(2) Almost no early-stage startup seeking VC funding should ever have one founder as the “CEO” and another as “President” or “Chief Operating Officer”. This is almost always a sign of title inflation (usually to assuage someone’s ego). Almost guaranteed, any startup that has both a CEO and a President/COO has the wrong person in one or the other (or both) of those roles. This sort of title inflation and proliferation is almost always – like most other “contortions” of the standard org chart – a red flag to VC’s. Can easily be taken to indicate that some of the co-founders are more worried about titles (and ego’s) than success.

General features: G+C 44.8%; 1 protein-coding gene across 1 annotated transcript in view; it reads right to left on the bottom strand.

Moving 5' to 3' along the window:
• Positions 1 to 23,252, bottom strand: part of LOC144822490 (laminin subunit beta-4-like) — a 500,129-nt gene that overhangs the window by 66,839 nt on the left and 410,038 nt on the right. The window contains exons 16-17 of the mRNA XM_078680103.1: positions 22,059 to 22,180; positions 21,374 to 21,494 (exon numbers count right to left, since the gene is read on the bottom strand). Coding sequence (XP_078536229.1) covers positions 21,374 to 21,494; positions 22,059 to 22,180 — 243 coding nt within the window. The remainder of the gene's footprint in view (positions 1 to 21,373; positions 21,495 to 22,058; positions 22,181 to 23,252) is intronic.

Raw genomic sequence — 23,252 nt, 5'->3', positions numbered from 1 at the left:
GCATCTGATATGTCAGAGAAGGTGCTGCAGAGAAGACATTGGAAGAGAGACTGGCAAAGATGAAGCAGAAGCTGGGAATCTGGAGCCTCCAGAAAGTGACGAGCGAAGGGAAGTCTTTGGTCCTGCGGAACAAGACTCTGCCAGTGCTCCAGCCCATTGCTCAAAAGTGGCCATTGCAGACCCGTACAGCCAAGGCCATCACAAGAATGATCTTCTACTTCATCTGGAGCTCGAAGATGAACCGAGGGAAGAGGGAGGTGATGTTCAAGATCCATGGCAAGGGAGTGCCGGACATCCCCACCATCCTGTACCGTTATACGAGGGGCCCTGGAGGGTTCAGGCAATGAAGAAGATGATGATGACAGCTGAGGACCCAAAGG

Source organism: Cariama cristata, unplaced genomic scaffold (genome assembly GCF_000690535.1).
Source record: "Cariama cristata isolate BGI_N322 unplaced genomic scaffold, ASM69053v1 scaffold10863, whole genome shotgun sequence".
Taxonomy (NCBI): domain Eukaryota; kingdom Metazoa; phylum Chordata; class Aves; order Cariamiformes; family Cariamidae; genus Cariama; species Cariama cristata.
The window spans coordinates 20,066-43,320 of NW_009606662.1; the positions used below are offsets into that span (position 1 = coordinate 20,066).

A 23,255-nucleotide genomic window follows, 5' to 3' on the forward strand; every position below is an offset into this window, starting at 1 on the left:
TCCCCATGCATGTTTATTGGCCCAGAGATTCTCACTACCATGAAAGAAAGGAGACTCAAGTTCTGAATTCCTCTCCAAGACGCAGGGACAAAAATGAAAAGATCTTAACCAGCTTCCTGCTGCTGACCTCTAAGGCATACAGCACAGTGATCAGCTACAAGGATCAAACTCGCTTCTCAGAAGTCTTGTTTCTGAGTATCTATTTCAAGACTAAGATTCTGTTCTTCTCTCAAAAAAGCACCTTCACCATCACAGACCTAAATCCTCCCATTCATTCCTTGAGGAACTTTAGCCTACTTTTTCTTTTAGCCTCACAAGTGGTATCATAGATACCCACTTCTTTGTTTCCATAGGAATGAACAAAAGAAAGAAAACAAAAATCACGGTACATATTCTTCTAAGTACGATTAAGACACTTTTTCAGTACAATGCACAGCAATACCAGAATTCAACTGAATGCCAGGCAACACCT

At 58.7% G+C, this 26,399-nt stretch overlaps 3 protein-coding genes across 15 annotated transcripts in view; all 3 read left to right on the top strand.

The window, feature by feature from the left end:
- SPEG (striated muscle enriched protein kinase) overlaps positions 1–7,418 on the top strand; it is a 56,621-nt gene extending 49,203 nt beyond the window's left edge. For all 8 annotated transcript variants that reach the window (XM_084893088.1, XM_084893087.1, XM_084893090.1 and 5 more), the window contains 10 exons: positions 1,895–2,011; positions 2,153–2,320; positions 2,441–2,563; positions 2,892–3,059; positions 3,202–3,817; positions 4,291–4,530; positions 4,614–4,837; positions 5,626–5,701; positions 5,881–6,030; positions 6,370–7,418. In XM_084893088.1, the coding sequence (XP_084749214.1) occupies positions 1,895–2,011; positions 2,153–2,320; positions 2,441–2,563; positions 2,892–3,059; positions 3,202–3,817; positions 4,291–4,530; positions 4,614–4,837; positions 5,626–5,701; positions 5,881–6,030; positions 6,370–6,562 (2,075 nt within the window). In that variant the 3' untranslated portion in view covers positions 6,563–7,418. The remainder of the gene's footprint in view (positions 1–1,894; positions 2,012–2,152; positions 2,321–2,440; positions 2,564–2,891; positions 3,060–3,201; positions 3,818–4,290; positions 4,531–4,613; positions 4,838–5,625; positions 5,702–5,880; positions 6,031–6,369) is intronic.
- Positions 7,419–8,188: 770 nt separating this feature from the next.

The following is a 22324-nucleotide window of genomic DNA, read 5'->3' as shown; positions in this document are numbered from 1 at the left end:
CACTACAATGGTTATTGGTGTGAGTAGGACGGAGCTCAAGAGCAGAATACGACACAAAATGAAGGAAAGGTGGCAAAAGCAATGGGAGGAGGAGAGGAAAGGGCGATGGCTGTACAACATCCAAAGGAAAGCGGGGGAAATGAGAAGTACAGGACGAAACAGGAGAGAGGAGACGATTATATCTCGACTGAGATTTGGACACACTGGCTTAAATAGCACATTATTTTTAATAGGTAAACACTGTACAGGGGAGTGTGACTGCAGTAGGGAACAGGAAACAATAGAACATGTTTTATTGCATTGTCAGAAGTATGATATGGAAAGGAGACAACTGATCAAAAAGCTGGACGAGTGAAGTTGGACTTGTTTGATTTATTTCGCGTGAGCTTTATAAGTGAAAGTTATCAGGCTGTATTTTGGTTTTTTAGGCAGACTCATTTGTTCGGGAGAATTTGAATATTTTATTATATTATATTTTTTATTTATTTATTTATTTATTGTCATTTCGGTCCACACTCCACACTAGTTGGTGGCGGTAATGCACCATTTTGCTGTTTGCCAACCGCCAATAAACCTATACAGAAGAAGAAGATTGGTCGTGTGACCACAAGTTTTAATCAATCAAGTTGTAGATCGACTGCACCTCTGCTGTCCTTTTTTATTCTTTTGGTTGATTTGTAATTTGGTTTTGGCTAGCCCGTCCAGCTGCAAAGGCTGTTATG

(3) In case I haven’t beaten the “excessive” Vice-presidents issue to death, here’s a final note: almost no startup seeking VC funding should ever have anyone with the title of “Executive Vice-president” or “Senior Vice-president”. Maybe when your startup has 1,000 employees, but not when it’s just getting off the ground. In my 25 years of experience, both as a lawyer representing startups, as well as a VC investing in them, this particular kind of title inflation has almost always been a bad sign: either that someone (the one with the high falutin’ title) is overly concerned with ego and resume-building instead of rolling up his sleeves and actually working, or that “room” in the org chart is being “cleared out” for someone else, who though not ready, nevertheless demands it.